In The Company Of Champions
This month guest blogger Gill Bendall gets up close and personal with some of the stars of horseracing…
It’s the home of world-class horseracing and a town with a heritage worth celebrating… no wonder Newmarket is nosing ahead as a holiday-at-home hotspot!
With training yards, stud farms, blacksmiths and vets as well as the famous Gibson Saddlers and Tattersalls Bloodstock Auctioneers, at any one time there are thought to be around 2,000 thoroughbreds here. And now, courtesy of ‘official tour guide’ Discover Newmarket, we can all get within a horse’s whisker of the equine characters that are at the heart of a multi-million pound industry.
Specialist outings offer a unique insight into the headquarters of thoroughbred breeding, racing and training, and in the case of my Thoroughbred Breakfast Tour, it’s a case of the early bird catching the best of the action… after a pre-8am meeting with Discover Newmarket guide Nigel Wright, I was driven – along with a fellow group of enthusiasts – through the town centre and up to the ‘gallops’ on Warren Hill where horses were being put their paces on their morning exercise. A former jockey and thoroughly knowledgeable guide, Nigel identified the different trainers’ ‘strings’ of horses and explained what to look for as they sped uphill then sauntered back down again: a true spectacle!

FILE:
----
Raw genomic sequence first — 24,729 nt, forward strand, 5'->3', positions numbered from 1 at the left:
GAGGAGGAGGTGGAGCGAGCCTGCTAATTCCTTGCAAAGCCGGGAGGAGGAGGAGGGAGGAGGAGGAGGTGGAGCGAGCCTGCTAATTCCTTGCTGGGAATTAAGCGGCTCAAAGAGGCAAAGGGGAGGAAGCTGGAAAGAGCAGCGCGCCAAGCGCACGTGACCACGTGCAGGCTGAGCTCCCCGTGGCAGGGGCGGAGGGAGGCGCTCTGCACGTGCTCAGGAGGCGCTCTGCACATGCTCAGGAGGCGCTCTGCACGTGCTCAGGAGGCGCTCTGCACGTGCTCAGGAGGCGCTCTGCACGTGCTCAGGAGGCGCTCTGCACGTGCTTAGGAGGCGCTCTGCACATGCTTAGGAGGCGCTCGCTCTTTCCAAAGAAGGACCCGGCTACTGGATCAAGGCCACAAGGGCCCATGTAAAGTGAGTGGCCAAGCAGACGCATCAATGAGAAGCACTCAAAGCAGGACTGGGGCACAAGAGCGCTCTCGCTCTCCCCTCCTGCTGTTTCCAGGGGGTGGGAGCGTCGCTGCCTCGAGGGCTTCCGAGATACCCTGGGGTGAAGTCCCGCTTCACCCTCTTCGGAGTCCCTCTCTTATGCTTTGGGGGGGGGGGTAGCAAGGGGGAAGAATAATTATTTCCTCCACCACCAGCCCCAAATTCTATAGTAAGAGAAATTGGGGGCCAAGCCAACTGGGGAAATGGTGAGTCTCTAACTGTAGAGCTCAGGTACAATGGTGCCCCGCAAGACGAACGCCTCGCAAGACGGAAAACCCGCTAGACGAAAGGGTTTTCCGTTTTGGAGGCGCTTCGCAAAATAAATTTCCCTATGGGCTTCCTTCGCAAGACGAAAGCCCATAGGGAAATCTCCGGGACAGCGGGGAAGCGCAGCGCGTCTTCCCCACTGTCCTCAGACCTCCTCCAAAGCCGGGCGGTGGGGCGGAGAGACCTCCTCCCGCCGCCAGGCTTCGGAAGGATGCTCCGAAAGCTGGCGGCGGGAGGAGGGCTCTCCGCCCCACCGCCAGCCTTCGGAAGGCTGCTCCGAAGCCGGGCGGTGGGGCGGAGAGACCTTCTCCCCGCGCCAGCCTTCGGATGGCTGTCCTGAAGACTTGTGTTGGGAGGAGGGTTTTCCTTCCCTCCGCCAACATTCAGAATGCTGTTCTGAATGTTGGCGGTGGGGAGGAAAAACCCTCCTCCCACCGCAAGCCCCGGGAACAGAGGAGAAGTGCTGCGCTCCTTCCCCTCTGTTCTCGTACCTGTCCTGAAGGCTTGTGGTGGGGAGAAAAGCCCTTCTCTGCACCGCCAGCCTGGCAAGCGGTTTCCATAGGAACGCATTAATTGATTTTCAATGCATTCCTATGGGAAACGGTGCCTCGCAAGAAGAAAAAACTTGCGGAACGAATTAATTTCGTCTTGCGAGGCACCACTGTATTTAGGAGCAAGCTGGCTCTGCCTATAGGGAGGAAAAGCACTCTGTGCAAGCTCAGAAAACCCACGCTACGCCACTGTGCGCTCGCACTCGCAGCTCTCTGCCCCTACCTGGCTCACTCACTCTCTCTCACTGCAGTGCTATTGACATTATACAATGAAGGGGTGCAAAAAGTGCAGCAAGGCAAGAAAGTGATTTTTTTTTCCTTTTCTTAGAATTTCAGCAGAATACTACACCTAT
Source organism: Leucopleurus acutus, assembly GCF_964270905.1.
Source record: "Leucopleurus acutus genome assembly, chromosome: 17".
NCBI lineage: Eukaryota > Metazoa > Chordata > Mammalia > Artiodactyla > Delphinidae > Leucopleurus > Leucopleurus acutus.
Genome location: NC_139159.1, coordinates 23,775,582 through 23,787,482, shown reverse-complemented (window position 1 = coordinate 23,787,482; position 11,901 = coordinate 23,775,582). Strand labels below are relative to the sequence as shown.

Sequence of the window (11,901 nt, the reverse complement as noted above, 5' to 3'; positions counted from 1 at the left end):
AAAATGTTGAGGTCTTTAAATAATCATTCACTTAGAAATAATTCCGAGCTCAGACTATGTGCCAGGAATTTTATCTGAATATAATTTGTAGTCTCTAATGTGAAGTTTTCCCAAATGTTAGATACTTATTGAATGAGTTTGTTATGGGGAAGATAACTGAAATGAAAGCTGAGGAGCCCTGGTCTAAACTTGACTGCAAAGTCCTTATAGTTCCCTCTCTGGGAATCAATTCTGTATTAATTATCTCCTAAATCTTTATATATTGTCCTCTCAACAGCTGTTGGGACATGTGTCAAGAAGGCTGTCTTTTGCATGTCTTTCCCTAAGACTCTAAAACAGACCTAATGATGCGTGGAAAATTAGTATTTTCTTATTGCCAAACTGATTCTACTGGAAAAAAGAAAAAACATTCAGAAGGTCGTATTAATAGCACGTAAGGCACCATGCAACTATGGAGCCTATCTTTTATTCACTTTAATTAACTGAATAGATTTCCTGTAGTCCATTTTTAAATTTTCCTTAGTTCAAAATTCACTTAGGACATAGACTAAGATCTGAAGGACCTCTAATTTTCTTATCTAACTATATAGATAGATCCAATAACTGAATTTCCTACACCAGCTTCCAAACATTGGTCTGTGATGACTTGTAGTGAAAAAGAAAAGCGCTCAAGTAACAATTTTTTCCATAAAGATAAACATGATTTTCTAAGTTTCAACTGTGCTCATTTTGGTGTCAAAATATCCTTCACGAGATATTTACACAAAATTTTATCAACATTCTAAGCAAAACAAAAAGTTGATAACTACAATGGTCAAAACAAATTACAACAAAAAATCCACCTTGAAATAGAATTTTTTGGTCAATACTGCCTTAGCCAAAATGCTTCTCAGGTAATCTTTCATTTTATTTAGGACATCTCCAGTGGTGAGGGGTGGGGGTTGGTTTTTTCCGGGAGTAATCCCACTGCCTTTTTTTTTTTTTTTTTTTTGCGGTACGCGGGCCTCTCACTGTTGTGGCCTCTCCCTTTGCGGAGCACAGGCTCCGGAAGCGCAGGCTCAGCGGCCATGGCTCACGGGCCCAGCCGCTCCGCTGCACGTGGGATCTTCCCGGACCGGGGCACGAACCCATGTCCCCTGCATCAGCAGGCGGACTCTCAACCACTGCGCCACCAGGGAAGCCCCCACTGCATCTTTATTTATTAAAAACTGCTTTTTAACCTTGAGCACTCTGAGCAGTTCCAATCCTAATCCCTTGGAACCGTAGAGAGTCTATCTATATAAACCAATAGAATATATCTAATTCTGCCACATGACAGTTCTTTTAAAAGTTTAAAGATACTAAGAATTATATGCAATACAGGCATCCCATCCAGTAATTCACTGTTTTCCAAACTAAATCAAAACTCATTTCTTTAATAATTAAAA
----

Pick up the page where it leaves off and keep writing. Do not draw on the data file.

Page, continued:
Back in our minibus for a drive to see more of Newmarket’s famous training grounds, Nigel pointed out a number of yards and it was hard not to be in awe of the properties and affluence they portray. But our next stop was the pleasingly down-to-earth Queen Alexandra Stables of trainer Gay Kelleway in nearby Exning, where we were free to wander among the stable blocks, chat to their cheery staff and – a real treat! – stroke the horses that stuck their heads out to say hello. Despite their highly-disciplined, competitive lifestyle, these horses were incredibly friendly – more so than some of those I rode in my younger days! – and their relationship with the stable lads and lasses was somewhat heart-warming. In another block, though, four yearlings just arrived from France were a timely reminder that horseracing is a huge industry. “They’ll be left a while to settle; it’s been a long journey for them,” explained Gay – the first woman to ride a winner at Royal Ascot – when she joined us. If you imagined that someone with such a prized pedigree in their sport would be snooty, think again: Gay continues to ride out, oversees much of her yard’s feeding and training regimes and is often at races to meet up with her owners. Chatting to her it was clear that her horses are treated more like pets than commodities, and I liked her commitment to making racehorse ownership affordable for those of us who love the Sport of Kings but don’t have a purse of royal proportions… leases, partnerships and syndicates mean we could all share in the excitement.